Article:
What is the Difference between Psychiatry and Psychology?

Jul 28, 2010 • By • 487 Views

Unless you have previous experience within the field of mental health, you may not be aware of the difference between psychiatry and psychology. According to Dr. Lisa Alloju, a psychiatrist practicing in Fort Worth, Texas, "Many people aren't aware of the difference between the two professions. Of course there is the common thread of helping people with psychological problems. However, if you are seeking treatment it is important to understand what separates a psychiatrist from a psychologist."

Psychiatry vs. Psychology

The education required to become a psychiatrist or a psychologist is different and dictates what types of services they can provide.

A psychiatrist must obtain a bachelors degree, then complete four years of medical school to attain a M.D. or D.O. degree.  Medical school is followed by four years of residency training in psychiatry, most often in a hospital's psychiatric unit.  Just as a neurologist has specialized training in order to diagnose neurological problems, so does a psychiatrist have specialized training in order to diagnose mental disorders.  "Like any other medical doctor, a psychiatrist may prescribe medication as warranted," says Dr. Lisa Alljou.

A psychologist, on the other hand, may pursue different degrees. Required schooling ranges from five to seven years. There are those psychologists that focus strictly on scientific research and there are those that focus on working with individuals, families and groups, providing counseling services.  Some psychologists administer and interpret psychological tests which help to determine what type of treatment an individual will require.  Although not permitted to prescribe medications, the psychologist works with a psychiatrist if it is believed medication is necessary.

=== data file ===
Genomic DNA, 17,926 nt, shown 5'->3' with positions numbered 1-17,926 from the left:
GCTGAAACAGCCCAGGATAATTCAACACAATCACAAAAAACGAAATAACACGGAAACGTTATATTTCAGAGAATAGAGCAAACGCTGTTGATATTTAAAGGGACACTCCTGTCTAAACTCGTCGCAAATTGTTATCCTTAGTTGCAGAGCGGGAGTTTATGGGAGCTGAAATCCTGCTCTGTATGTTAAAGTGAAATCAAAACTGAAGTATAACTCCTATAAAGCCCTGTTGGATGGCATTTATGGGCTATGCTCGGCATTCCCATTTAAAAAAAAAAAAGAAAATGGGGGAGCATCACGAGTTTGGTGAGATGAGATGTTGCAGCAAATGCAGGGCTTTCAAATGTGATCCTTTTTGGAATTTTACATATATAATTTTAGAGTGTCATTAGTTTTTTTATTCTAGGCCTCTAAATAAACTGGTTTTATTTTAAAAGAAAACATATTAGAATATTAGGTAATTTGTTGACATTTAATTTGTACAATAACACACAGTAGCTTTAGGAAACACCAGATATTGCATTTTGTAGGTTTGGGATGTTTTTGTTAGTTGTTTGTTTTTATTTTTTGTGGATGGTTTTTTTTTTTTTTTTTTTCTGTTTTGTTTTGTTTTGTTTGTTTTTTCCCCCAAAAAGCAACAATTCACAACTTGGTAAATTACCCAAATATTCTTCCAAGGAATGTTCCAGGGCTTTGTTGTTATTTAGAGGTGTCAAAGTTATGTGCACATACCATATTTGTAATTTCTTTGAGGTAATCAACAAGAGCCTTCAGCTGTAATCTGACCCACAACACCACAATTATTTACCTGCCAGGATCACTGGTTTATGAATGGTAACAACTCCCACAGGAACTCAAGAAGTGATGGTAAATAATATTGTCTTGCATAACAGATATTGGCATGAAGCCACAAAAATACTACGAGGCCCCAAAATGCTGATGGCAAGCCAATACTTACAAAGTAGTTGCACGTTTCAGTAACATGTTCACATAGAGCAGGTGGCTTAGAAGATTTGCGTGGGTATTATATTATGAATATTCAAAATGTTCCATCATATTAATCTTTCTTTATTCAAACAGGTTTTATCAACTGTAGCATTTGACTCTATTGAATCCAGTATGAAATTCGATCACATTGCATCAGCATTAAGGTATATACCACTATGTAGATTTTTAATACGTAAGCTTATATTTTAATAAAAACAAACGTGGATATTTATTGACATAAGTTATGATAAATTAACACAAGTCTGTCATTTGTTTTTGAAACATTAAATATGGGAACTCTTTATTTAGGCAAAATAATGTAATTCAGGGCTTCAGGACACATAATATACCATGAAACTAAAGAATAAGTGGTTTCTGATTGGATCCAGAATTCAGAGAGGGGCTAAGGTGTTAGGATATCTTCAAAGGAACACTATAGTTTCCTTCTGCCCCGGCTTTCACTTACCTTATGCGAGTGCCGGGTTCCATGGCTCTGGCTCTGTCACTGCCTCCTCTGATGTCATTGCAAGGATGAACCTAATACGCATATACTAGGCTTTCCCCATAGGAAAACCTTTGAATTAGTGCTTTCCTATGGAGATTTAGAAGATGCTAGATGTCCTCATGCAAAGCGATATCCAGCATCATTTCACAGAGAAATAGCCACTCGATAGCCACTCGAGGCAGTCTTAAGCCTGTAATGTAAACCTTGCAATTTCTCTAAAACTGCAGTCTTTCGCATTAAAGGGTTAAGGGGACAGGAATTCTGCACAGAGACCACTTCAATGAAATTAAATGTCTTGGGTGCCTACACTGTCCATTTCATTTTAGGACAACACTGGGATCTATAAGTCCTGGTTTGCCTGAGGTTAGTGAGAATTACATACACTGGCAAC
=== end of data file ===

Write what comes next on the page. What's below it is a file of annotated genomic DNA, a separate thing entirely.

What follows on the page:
Psychiatrists and Psychologists Work Together

Although the professions are different, psychiatrists and psychologist often work together.

Dr. Alloju explained, "I often work with psychologists.  Many of my patients need counseling in addition to medications, in which case I will refer to a qualified psychologist.  Typically, these patients respond more quickly and more robustly to a combination of medications and counseling than they would to medications alone."

For further information on treatment options for mental and emotional problems, contact Doctor Lisa Alloju.

About the Author

Jeremy Dean Jeremy Dean

Jeremy Dean is in his final year as medical student in one of the university in North Texas. He is currently interviewing doctors in...

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